WASHINGTON, DC - FEBRUARY 28: U.S. President Donald Trump addresses a joint session of the U.S. Congress as Vice President Mike Pence (L) and House Speaker...
Chip Somodevilla

Reality continues to dog Trump during his first address to Congress

Expectations can shape perceptions in unhelpful ways. I remember ahead of the first presidential debate last fall, the consensus throughout much of the political world was that Donald Trump practically couldn’t lose: all he had to do was show up, remain clothed, repeat banal and scripted talking points, avoid incidents of physical violence, and wait for pundits to say he “exceeded expectations” and appeared “more presidential than usual.”

As it turned out, the Republican failed to clear this low bar, and he ended up looking ridiculous at the debate anyway, but all of this came to mind again last night ahead of Trump’s first address to a joint session of Congress. Given the president’s propensity for bizarre behavior and offensive antics, the expectations couldn’t have been much lower.

The Rachel Maddow Show, 2/28/17, 11:04 PM ET

Maddow: Trump disconnected from his own policies as president

Rachel Maddow discusses with an MSNBC panel what accounts for the disconnect between what Donald Trump says unscripted and in interviews and what Donald Trump reads from teleprompters and signs into law.
Rachel Maddow discusses with an MSNBC panel what accounts for the disconnect between what Donald Trump says unscripted and in interviews and what Donald Trump reads from teleprompters and signs into law.
And with that in mind, Trump managed to stick to the bland script put in front of him and resist his most self-destructive impulses. By the time the dust settled, this alone was enough to dazzle much of the political world, which has come to expect – and often receive – worse than it expected.

But if we evaluate Trump as a president, instead of comparing him to himself, his national address offered more of a sugar high than political sustenance.

The root of Trump’s troubles continues to be his disconnect with reality. As an electoral matter, he boasted about the “earthquake” that elevated him to the White House, failing to appreciate the fact that he received nearly 3 million fewer votes than his opponent, and he entered the chamber last night as the least popular new president since the dawn of American polling.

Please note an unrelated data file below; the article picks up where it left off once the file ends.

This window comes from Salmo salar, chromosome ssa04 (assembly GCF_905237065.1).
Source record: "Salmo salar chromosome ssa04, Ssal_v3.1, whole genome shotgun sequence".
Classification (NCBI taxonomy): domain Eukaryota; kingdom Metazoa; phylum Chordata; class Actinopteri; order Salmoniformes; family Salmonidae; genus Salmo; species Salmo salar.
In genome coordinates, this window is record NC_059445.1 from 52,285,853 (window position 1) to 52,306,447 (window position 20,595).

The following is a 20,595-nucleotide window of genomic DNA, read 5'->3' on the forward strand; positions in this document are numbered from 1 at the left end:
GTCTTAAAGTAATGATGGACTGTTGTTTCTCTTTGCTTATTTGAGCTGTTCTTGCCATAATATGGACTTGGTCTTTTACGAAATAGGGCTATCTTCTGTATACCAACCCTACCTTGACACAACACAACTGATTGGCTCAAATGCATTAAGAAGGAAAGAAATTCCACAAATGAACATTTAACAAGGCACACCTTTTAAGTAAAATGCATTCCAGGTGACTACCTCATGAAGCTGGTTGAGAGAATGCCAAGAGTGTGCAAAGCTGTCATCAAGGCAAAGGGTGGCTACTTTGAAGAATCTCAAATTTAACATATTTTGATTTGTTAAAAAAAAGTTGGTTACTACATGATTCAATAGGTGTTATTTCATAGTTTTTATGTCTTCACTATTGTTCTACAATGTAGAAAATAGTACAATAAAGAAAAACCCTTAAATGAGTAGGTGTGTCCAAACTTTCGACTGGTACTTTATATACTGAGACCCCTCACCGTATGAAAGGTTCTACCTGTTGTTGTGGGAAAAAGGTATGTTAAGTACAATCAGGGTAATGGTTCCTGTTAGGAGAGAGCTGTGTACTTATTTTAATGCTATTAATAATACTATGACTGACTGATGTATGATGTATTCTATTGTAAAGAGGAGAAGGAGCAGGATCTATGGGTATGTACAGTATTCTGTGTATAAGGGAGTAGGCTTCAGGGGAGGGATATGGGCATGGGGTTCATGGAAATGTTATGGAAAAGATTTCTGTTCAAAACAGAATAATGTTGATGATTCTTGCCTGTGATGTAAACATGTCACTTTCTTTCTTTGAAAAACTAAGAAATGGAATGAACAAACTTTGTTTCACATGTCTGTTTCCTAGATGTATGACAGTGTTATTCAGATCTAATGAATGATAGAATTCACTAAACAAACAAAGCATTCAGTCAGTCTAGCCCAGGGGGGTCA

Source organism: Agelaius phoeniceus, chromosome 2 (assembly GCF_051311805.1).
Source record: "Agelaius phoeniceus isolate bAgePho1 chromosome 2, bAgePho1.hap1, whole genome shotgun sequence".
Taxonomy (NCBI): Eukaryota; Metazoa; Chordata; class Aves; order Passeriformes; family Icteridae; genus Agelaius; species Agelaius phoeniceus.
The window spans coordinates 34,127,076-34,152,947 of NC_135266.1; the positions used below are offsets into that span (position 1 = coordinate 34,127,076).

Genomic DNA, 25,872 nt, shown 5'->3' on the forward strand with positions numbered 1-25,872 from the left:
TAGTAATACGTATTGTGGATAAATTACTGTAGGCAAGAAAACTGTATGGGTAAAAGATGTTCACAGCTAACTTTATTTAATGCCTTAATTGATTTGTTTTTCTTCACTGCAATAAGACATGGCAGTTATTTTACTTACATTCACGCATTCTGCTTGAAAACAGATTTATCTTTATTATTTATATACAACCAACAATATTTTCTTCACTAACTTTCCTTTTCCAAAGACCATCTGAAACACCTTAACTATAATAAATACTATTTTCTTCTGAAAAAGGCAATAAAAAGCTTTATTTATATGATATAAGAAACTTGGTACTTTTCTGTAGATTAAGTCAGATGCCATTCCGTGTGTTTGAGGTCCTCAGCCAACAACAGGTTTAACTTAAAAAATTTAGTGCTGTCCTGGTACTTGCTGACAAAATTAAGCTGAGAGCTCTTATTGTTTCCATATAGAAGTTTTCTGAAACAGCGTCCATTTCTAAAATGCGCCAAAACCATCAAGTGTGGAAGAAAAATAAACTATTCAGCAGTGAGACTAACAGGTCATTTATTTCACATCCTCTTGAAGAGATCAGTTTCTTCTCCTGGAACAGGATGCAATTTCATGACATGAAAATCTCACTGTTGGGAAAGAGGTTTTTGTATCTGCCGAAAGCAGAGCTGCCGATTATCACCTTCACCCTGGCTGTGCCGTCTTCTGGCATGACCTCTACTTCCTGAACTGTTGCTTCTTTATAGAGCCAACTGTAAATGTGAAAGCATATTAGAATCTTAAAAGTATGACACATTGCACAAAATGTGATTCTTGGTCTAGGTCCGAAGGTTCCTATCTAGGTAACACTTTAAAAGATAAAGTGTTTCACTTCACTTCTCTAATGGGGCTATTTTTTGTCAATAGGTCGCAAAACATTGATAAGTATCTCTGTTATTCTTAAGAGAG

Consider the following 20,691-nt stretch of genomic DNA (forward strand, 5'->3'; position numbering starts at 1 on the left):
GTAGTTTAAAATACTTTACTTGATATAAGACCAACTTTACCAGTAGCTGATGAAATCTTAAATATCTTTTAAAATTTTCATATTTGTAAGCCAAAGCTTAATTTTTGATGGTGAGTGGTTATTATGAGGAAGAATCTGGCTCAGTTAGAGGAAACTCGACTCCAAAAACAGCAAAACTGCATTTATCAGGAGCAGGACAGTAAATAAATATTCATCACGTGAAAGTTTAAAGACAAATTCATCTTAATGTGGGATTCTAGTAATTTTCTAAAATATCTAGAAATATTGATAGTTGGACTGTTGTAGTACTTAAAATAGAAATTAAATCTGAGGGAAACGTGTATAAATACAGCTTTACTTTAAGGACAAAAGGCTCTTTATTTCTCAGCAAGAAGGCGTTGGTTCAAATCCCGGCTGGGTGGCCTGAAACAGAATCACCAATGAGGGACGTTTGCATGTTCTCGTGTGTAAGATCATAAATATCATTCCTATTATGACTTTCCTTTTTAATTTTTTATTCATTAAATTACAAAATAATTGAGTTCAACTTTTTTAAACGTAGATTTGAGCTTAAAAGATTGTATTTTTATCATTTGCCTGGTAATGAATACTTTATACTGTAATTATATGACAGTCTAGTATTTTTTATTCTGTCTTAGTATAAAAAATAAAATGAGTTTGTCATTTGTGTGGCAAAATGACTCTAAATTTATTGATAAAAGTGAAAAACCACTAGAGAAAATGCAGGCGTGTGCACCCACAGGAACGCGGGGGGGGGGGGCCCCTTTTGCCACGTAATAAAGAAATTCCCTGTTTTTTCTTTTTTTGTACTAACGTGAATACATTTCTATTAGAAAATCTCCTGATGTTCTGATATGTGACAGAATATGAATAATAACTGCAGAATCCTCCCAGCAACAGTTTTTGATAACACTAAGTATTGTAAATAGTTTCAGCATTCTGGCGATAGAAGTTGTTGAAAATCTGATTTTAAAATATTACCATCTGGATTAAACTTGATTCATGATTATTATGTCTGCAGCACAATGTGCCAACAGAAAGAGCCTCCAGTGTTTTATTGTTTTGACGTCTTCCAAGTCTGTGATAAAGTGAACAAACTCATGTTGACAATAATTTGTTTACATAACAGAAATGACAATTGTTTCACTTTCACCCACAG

As a matter of accuracy, Trump lied, repeatedly, about matters large and small. As a rhetorical matter, it was hard not to laugh at assertions such as, “The time for small thinking is over. The time for trivial fights is behind us.” This from the man who obsesses over crowd sizes and “Saturday Night Live” skits that hurt his feelings.

And as a substantive matter, the Republican president seemed confused about what last night’s address was even supposed to accomplish.

One of the knocks on Trump’s candidacy was its dependence on post-policy, substance-free palaver. The GOP candidate promised voters everything, without the slightest interest in articulating, or even understanding, how he might deliver on unrealistic goals. Now that the election is over, Trump continues to rely on post-policy, substance-free palaver, using his grandiose platform last night to talk about all of the things he’d like to see happen – somehow.

The president may not understand this, but the Republican Party’s agenda is struggling badly right now, with GOP lawmakers divided badly on how, and whether, to pursue their high-profile priorities. Given a grand stage, Trump spent quite a bit of time pointing to vague solutions to imagined problems – he’s convinced the health care system is collapsing, unemployment is rising, and crime and illegal immigration are soaring, none of which is even remotely true – while simultaneously offering no meaningful policy guidance to those desperate for some leadership from the White House.

I found myself nodding enthusiastically while reading this take from The New Republic’s Brian Beutler.
Trump peppered his remarks with a more balanced mix of banal platitudes, lies, and characteristically offensive agitation than marked his inaugural address and other speeches—aimed more squarely at lazy pundits primed to celebrate Trump’s latest “pivot” than at insecure members of the Republican congressional conferences. […]

But against a backdrop of severe congressional dysfunction, when his members are deeply divided over the substance and ordering of their agenda, nothing he said made their marching orders clearer. With his agenda on the brink, and his party in need of direction, Trump sought to shore up his personal tracking poll numbers.
That may very well work out for the White House in the short term, and given pundits’ praise, Trump’s woeful approval ratings may soon get a bump. But the fact remains he has a daunting to-do list – overhauling the American health care system, reforming the nation’s tax code, expanding the size of the American military, creating a massive border wall, rebuilding the nation’s infrastructure – and his shallow, dishonest speech brought him no closer to his goals.